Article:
My Balanced Approach to Clean Eating

Since I’m planning to blog a little bit more about healthy living, I thought it was important to share where I am these days, specifically around diet. And by “diet,” I mean my “diet” as in what I eat. Although I totally understand that diets are very effective for some people, I’ve learned that they don’t work for me. I’ve struggled with restrictive eating in the past, so I choose to focus on a more open approach. For the last couple of years, I’ve turned my attention towards eating clean, which I like for many reasons. For starters, clean eating reminds me of the way my dad encouraged us to eat growing up. He was always big on avoiding processed foods, growing our own vegetables, and supporting local farmers. I also like how clean eating is pretty simple, flexible, and tends to focus on the positives of healthy eating – enjoying beautiful, whole foods that make you feel great.


My approach to clean eating is a non-restrictive strategy that balances choosing whole, organic, local foods with everyday stress, money considerations, and a busy schedule.

If time and money were no object, I’d eat clean, locally-grown, organic food all the time. I’d grow my own vegetables, have my own chickens in the backyard, and shop the farmer’s market daily. I’d make everything from scratch. Chicken broth à la Ina Garten? Done! Homemade gnocchi à la Mario Batali? Done! Grind my own wheat to make bread? Well, maybe I wouldn’t take things quite that far.

But, I’m a busy, working woman with one too many hobbies on her hands. I’m in the office Monday – Friday at my 9-to-5, and after hours, I teach Zumba, blog, and am trying to re-learn how to program. Did I mention that I’m so not independently wealthy? So, I’m constantly trying to balance my schedule and money with my desire to eat clean, local, and organic food.


I’ve done the extremes…on both ends. I’ve eaten almost all processed foods (from fast food to even when I was even eating in), and then I’ve eaten almost no processed foods. I’ve found that I’m not happy with either extreme. I probably ate the most processed foods during or just after college, and since then, I’ve worked my way towards eating more and more clean. But, there was a time I went too far…at least, too far for me.


Spending too much time and money to eat clean became overly stressful. It made me reach a point where I almost wanted to give up. Have you been there? Where you find yourself thinking, “I just can’t do this…why do I even try?” When you find yourself wanting to quit, you may have just pushed yourself to an extreme. Instead of quitting, I believe you have to find the level of clean eating that works for you…and by works for you, I mean, the level that makes you happy and has you enjoying eating clean.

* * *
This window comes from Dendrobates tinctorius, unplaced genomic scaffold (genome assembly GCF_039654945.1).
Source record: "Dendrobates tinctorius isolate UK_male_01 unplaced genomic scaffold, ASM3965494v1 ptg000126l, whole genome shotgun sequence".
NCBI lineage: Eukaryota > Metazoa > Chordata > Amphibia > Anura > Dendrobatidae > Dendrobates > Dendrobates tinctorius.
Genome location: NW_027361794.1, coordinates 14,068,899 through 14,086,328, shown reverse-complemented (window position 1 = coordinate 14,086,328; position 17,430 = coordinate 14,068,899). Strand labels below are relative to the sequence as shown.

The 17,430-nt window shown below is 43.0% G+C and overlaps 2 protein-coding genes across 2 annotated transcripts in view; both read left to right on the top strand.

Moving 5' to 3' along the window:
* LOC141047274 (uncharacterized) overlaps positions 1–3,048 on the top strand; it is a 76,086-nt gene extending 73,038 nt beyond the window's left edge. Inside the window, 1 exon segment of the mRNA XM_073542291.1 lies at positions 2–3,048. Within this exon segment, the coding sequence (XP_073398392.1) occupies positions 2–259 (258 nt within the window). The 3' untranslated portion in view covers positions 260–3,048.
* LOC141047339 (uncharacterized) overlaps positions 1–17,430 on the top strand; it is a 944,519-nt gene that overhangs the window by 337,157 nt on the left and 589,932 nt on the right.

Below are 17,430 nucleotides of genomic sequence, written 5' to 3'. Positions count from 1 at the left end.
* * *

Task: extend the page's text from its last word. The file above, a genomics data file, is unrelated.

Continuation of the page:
To me, the key to happiness with clean eating is striking a balance between eating as clean as possible and not driving yourself crazy by being too prescriptive. I just don’t see things as black and white. It’s not eat processed food or eat clean. I don’t think to enjoy eating clean that you have to eat clean 100% of the time. I think there are levels. Over time, I try to work towards eating more and more clean and I try to make the best decision possible on a daily basis. Though I prefer to not use them, I do use some processed foods. It’s just that over time, even my processed foods have become more clean. The trick is paying attention to the labels and learning how to check and read them so you can make the best choice for you. I have an upcoming post with some label-reading shortcuts for busy people, so hopefully, some of you will find that helpful.


My everyday approach to clean eating:

  1. First and foremost – strive for doing your best, not being perfect. No rules. No restrictions. I just focus on doing the best I can at any given time. I try to eat as clean as possible, but I don’t beat myself up about not being perfect.
  2. When time/schedule/money allows, make things from scratch using whole (unprocessed) foods/ingredients. Bonus points for using organic and/or local ingredients!
  3. If you need help, take as little as possible. if you can grill some chicken and steam some broccoli but just need a little help, then a box of rice pilaf can go a long way. Or if you want to make soup with fresh, local vegetables but don’t have time to make your own vegetable broth (Who does?! If you do, make me some!), then use a boxed broth. It will still be 10 times better than cracking open a can of soup.
  4. If you use processed ingredients, make the best choice you can find and afford. Not all processed foods are equally processed or are the same by level of quality. One box of macaroni and cheese is not the same as the other. Canned beans can vary greatly, as can boxes of vegetable broth. Learn how to read ingredient lists, and pick the cleanest you can.
  5. If someone else makes it, it can still be clean. I like to take a little help from grocery stores with similar eating philosophies to mine. Whole Foods, Earthfare, Healthy Home Market, and local health food stores often offer prepared foods. I’ve gotten pre-made chicken salad and put it on Great Harvest bread and called it a day for lunch. Yea, I didn’t pluck any of it from the ground, but I look at it as them making food the same way I would, I just paid for the time-savings and their expertise.

Any other clean eats enthusiasts out there? What’s your approach to clean eating?


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